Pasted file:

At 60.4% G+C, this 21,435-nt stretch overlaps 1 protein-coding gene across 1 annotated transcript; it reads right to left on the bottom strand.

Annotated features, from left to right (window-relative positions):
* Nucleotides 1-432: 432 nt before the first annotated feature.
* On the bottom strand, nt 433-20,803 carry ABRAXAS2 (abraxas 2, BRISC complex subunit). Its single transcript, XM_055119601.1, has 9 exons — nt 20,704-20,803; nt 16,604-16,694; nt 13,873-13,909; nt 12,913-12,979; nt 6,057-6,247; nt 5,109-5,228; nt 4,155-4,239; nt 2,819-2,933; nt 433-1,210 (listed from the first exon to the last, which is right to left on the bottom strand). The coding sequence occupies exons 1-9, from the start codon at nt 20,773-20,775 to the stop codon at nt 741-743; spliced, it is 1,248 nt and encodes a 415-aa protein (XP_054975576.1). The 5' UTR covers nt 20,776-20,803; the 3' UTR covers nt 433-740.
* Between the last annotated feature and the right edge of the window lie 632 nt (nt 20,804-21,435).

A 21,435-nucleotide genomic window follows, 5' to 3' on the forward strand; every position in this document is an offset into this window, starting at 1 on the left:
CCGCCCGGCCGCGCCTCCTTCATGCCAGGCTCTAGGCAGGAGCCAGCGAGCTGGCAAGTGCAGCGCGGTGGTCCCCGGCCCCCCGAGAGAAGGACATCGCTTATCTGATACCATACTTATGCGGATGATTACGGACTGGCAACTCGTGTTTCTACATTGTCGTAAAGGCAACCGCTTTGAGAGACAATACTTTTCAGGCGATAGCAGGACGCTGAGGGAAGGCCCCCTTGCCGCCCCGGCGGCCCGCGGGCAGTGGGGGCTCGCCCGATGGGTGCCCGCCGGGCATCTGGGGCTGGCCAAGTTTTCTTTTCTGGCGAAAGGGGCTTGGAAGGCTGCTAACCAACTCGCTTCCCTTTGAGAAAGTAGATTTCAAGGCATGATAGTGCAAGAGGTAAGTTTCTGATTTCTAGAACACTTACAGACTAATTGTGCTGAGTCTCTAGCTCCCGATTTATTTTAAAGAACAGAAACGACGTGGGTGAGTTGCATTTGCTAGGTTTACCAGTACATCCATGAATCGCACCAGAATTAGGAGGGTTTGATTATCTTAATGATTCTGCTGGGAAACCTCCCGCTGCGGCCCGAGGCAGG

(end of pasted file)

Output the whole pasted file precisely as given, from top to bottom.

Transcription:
At 60.4% G+C, this 21,435-nt stretch overlaps 1 protein-coding gene across 1 annotated transcript; it reads right to left on the bottom strand.

Annotated features, from left to right (window-relative positions):
* Nucleotides 1-432: 432 nt before the first annotated feature.
* On the bottom strand, nt 433-20,803 carry ABRAXAS2 (abraxas 2, BRISC complex subunit). Its single transcript, XM_055119601.1, has 9 exons — nt 20,704-20,803; nt 16,604-16,694; nt 13,873-13,909; nt 12,913-12,979; nt 6,057-6,247; nt 5,109-5,228; nt 4,155-4,239; nt 2,819-2,933; nt 433-1,210 (listed from the first exon to the last, which is right to left on the bottom strand). The coding sequence occupies exons 1-9, from the start codon at nt 20,773-20,775 to the stop codon at nt 741-743; spliced, it is 1,248 nt and encodes a 415-aa protein (XP_054975576.1). The 5' UTR covers nt 20,776-20,803; the 3' UTR covers nt 433-740.
* Between the last annotated feature and the right edge of the window lie 632 nt (nt 20,804-21,435).

A 21,435-nucleotide genomic window follows, 5' to 3' on the forward strand; every position in this document is an offset into this window, starting at 1 on the left:
CCGCCCGGCCGCGCCTCCTTCATGCCAGGCTCTAGGCAGGAGCCAGCGAGCTGGCAAGTGCAGCGCGGTGGTCCCCGGCCCCCCGAGAGAAGGACATCGCTTATCTGATACCATACTTATGCGGATGATTACGGACTGGCAACTCGTGTTTCTACATTGTCGTAAAGGCAACCGCTTTGAGAGACAATACTTTTCAGGCGATAGCAGGACGCTGAGGGAAGGCCCCCTTGCCGCCCCGGCGGCCCGCGGGCAGTGGGGGCTCGCCCGATGGGTGCCCGCCGGGCATCTGGGGCTGGCCAAGTTTTCTTTTCTGGCGAAAGGGGCTTGGAAGGCTGCTAACCAACTCGCTTCCCTTTGAGAAAGTAGATTTCAAGGCATGATAGTGCAAGAGGTAAGTTTCTGATTTCTAGAACACTTACAGACTAATTGTGCTGAGTCTCTAGCTCCCGATTTATTTTAAAGAACAGAAACGACGTGGGTGAGTTGCATTTGCTAGGTTTACCAGTACATCCATGAATCGCACCAGAATTAGGAGGGTTTGATTATCTTAATGATTCTGCTGGGAAACCTCCCGCTGCGGCCCGAGGCAGG